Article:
This is definitely my favourite feedback loop technique, as you know for sure that the up-front design of any project often leads to wrong assumptions, misinterpretations and to having too much guessing on the technical side. The best way to approach a project on the architectural side is to create enough architecture at the beginning of any project to allow you and your team to start the development, and then to review the architecture and the design decisions incrementally at the beginning of each iteration for 30mins to two hours, focusing on the tasks needed to accomplish for the new iteration. This way you'll create an organic architecture that will perfectly cover the needs of your clients or company and will facilitate the implementation of new features or refactor. You'll see that, at the beginning of the project, you're going to have to invest more time in the architecture, but, after a few iterations, you'll see less investment and plenty of benefits for the consistency and quality of your architecture. The best way to design an architecture is in front of a physical whiteboard, where you can have immediate feedback from the other members and you can also quickly add, modify or delete elements. Remember that this documentation, if not updated, will not be used inside the company, so what's the point of using expensive modelling software when the code should explain the decision by itself?

My personal suggestion on this topic is to create a high level view diagram on how the main components of your system are related to each other, so as to have an idea whether your architecture works or should be improved. In this case, the document is very easy to produce and doesn't require too much effort to be updated.

Static Analysis

Any Tech Lead should master static analysis, because it provides useful metrics that could help you to identify potential issues in your project and highlight areas of improvements. The most used technologies, like Java, C# or Javascript, offer plenty of tools that could help to retrieve information on the code side, such as the cyclomatic complexity, for instance, or a representation of the project architecture. Tools like SonarQube are useful to have installed on a server and, for each technology used within your team, you should be able to set the rules to drive the code following the company standards. Remember to define the rules to follow and automate the process in order to facilitate your team to inspect the data and get insights from them, because, with metrics, you can make improvements, otherwise it could be difficult to realise whether a particular change helped to improve your software or not.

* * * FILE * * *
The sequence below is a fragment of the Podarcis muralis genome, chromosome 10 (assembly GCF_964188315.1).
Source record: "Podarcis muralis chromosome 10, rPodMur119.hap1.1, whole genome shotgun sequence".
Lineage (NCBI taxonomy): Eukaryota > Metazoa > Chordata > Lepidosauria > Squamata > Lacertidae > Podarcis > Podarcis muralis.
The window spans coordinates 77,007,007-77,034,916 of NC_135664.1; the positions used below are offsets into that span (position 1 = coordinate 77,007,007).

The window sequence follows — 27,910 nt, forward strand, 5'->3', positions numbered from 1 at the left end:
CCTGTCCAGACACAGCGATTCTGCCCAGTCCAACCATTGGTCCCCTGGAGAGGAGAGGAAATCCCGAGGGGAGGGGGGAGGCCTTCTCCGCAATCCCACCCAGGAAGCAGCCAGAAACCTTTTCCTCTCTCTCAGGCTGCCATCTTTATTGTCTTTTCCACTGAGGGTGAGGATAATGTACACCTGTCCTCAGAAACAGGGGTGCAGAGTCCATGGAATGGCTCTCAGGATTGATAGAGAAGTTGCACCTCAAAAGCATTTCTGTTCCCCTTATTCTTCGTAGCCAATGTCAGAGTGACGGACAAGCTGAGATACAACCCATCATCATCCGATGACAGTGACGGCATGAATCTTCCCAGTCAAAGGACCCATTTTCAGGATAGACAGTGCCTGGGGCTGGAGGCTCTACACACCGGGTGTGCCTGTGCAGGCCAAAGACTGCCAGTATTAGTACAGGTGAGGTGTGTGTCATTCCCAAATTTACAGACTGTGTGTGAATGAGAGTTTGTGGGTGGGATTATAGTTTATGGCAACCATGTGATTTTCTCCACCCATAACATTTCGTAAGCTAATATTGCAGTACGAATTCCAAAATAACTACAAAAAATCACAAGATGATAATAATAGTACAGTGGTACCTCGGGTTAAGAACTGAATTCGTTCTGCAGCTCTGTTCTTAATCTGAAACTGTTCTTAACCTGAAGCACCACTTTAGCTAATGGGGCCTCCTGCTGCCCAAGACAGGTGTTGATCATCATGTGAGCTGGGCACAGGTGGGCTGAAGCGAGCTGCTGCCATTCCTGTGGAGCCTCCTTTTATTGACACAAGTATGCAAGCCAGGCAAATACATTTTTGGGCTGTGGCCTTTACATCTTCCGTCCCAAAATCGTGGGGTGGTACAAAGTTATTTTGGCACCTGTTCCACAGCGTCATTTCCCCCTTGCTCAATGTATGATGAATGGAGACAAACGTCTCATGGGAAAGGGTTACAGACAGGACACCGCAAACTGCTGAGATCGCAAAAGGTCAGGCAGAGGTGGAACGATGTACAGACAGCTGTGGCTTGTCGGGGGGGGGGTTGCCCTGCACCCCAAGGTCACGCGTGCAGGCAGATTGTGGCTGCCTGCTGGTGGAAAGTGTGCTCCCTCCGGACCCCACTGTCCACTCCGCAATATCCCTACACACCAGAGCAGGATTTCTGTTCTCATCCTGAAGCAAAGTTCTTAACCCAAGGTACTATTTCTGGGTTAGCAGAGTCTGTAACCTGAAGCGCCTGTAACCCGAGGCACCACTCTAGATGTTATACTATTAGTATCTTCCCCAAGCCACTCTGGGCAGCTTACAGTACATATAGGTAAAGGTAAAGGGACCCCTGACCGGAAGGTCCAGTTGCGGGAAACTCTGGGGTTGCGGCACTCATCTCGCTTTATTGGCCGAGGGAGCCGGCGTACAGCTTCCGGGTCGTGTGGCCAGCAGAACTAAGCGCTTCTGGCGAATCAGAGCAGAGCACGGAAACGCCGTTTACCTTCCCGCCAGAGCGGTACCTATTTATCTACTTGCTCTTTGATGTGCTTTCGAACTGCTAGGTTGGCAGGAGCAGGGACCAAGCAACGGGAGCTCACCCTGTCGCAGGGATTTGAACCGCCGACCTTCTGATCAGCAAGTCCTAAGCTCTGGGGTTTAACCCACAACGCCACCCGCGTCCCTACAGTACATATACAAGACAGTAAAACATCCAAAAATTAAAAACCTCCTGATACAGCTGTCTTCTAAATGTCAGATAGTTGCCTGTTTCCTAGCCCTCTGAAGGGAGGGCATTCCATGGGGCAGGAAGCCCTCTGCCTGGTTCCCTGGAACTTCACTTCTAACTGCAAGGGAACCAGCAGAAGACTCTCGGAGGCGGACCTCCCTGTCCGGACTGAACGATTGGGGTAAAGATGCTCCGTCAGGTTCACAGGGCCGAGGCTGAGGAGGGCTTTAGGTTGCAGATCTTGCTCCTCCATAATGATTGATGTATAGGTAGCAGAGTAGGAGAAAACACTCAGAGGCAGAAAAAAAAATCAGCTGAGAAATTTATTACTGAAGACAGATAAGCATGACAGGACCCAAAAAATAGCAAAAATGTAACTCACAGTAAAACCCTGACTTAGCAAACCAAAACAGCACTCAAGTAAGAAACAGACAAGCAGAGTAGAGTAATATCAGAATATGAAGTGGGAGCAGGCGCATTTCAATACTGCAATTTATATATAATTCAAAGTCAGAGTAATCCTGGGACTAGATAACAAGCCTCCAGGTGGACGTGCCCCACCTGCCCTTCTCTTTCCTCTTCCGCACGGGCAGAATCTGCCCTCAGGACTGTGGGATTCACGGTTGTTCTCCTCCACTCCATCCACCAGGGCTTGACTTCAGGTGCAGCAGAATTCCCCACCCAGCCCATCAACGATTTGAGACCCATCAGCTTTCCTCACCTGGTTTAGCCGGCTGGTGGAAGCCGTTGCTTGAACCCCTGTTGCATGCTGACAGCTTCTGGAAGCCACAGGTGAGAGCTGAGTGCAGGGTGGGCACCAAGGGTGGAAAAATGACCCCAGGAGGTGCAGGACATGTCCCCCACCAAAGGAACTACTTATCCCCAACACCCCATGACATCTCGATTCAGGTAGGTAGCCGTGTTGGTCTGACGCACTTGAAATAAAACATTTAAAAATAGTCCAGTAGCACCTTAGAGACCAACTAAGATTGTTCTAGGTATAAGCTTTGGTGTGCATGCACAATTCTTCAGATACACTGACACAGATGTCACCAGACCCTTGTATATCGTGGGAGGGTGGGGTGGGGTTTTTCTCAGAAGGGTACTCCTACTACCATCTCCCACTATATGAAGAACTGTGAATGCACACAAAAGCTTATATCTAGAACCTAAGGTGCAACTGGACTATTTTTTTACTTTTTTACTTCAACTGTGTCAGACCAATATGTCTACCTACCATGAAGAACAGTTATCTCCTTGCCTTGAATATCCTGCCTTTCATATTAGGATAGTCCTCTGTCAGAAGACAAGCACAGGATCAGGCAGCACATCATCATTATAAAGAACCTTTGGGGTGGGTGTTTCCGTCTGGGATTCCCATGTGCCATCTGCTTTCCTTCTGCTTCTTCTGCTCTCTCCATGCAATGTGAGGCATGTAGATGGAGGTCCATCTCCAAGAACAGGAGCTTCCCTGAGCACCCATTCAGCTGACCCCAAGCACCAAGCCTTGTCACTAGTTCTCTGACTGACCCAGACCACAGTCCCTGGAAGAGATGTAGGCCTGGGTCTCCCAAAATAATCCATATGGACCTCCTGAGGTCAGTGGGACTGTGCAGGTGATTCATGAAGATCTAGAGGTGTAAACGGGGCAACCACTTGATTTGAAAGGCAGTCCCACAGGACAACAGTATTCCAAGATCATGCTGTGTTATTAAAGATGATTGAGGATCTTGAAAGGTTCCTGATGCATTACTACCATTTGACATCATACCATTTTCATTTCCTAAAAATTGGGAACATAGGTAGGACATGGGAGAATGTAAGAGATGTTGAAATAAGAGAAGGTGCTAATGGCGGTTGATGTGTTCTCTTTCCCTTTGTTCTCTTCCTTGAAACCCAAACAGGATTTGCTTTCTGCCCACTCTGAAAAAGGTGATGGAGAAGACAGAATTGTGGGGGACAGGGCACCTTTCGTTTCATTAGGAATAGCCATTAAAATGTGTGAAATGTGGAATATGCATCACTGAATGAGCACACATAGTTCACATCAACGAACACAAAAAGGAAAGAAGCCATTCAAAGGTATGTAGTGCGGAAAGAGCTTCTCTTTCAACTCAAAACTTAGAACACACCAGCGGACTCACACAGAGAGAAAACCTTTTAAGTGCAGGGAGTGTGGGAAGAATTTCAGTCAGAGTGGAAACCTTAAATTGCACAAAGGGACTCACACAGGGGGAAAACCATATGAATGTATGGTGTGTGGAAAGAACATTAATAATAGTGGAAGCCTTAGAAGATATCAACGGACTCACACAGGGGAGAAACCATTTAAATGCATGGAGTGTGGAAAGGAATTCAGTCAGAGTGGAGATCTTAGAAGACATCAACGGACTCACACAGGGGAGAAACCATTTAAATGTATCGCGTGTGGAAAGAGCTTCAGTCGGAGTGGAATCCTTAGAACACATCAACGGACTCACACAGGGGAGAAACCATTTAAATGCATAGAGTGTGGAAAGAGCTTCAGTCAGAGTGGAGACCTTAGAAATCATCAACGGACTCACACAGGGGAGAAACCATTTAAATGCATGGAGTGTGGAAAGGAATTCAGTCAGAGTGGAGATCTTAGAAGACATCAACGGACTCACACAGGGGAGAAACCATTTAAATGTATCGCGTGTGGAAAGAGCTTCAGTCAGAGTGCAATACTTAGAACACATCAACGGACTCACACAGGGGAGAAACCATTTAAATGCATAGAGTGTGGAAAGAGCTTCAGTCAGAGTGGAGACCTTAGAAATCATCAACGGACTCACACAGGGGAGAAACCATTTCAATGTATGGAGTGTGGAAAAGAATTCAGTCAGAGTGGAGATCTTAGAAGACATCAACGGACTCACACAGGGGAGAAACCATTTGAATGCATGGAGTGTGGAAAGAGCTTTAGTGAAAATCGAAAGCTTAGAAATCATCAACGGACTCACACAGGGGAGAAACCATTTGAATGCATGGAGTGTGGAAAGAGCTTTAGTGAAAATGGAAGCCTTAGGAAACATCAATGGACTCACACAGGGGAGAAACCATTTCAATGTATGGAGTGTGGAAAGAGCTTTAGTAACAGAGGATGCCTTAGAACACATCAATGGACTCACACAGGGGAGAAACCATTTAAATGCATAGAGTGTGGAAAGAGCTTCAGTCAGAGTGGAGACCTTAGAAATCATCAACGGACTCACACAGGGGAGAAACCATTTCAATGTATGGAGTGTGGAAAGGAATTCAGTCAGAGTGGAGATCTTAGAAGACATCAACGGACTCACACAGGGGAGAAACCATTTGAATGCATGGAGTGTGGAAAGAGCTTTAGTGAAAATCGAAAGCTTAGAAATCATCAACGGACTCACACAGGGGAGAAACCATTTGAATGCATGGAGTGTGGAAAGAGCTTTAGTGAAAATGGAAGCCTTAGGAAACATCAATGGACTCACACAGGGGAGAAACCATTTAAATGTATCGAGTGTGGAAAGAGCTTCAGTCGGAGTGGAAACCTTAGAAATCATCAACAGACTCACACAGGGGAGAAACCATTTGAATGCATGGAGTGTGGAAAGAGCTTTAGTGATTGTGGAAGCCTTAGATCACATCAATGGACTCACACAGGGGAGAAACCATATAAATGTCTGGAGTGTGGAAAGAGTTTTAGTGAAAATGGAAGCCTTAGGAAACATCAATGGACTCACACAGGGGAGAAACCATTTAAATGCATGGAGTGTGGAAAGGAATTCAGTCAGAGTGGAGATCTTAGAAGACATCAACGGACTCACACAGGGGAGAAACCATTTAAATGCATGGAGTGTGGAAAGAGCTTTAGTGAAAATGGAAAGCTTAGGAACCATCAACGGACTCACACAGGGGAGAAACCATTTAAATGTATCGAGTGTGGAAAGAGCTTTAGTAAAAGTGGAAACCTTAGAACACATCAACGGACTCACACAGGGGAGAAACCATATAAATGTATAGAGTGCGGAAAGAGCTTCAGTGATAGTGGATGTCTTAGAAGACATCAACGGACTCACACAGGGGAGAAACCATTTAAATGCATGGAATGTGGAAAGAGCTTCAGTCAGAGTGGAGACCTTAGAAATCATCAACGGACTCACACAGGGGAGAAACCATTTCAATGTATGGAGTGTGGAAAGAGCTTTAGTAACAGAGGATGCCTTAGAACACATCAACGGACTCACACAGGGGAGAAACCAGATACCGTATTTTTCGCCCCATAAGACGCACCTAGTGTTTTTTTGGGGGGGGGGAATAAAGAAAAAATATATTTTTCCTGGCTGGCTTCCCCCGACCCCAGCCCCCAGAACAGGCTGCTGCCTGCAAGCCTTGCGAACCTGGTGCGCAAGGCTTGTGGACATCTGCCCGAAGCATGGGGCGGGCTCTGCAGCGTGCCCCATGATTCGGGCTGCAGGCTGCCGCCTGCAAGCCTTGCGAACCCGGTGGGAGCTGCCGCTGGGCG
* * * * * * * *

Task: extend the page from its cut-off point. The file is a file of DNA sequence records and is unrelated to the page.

Version of Control

As Tech Lead, you should be the code base guardian of the company. Having a messy code base means that, after a few years, or even a few months, the company or a team would no longer be able to maintain that project or would struggle to implement new features or understand how to solve bugs.

In this case, I suggest bearing in mind, and reminding your colleagues about, the "boy scout rule":

Always leave the campground cleaner than you find it”

Currently the best solutions are GIT or Mercurial. GIT is better known and used by many companies, so it means there are more resources and documentation, Which is why I suggest having GIT as your version of the control system. It often happens that a company uses GIT, but without any branch strategy; therefore, each project is simply the wild west. You should avoid these situations by implementing a GIT flow or a GitHub flow strategy. You'll find that implementing one of these two strategies will increase the productivity of your developers and avoid the constant conflict issues when you try to merge different branches. Another important thing for all developers to remember is the tagging phase and to write meaningful comments when they commit the code. In particular, when you work with software releases or with libraries, it is fundamental to tag every stable version of your code before distribution. Last, but not least, when the developers commit the code, ask them to describe accurately what they have changed and, if it's possible, commit frequently during the day, so they can easily revert the code or resolve any conflicts in the code base.


The automation should be defined at the beginning of any project, if it's not already defined at company level. Having a replicable and deployable solution to use over and over during the development of a project is mandatory in order to ensure the correct delivery of the final artefact and avoid any problems when the project gets close to delivery date. Usually you should be able to automate: